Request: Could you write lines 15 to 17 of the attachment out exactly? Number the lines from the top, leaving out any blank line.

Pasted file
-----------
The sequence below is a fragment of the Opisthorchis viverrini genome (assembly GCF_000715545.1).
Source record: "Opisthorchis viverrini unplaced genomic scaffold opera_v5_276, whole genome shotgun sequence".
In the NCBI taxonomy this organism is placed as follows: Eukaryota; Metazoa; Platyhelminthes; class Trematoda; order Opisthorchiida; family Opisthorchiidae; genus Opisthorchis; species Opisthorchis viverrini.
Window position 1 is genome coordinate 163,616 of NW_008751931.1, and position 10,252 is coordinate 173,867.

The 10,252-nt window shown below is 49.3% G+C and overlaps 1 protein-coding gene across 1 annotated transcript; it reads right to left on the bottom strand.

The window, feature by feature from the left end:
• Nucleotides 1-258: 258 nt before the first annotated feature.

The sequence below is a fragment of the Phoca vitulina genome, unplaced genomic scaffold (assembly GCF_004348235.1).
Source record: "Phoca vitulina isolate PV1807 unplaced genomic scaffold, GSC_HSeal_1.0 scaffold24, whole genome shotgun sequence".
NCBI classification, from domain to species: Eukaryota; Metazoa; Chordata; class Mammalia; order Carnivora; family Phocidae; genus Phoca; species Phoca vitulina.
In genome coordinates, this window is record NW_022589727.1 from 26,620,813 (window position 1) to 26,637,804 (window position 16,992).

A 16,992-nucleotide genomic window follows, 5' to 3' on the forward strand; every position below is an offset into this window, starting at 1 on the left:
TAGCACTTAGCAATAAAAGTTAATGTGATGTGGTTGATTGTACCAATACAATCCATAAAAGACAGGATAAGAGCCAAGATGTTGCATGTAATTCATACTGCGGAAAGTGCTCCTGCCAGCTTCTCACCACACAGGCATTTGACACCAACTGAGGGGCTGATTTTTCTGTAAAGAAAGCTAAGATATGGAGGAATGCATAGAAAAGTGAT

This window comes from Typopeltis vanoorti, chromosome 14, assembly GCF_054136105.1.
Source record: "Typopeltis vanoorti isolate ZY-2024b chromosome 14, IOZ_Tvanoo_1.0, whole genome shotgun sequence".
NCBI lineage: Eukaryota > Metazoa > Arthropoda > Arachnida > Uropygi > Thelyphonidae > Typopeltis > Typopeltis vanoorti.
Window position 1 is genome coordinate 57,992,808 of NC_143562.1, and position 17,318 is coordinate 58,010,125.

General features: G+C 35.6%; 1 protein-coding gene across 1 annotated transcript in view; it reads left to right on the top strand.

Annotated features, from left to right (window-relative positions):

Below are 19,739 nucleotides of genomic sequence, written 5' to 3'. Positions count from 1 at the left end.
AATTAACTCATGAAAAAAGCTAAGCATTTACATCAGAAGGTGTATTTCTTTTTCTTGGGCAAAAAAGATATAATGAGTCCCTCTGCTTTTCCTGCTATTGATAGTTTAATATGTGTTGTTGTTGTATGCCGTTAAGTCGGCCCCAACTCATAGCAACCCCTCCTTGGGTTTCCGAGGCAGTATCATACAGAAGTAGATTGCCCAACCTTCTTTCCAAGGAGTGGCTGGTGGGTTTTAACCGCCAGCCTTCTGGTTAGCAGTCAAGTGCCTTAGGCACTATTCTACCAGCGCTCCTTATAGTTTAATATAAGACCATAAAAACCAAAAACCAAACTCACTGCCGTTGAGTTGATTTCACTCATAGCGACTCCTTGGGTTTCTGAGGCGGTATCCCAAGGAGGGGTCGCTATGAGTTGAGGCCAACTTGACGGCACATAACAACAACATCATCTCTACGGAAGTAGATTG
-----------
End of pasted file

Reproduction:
Source record: "Typopeltis vanoorti isolate ZY-2024b chromosome 14, IOZ_Tvanoo_1.0, whole genome shotgun sequence".
NCBI lineage: Eukaryota > Metazoa > Arthropoda > Arachnida > Uropygi > Thelyphonidae > Typopeltis > Typopeltis vanoorti.
Window position 1 is genome coordinate 57,992,808 of NC_143562.1, and position 17,318 is coordinate 58,010,125.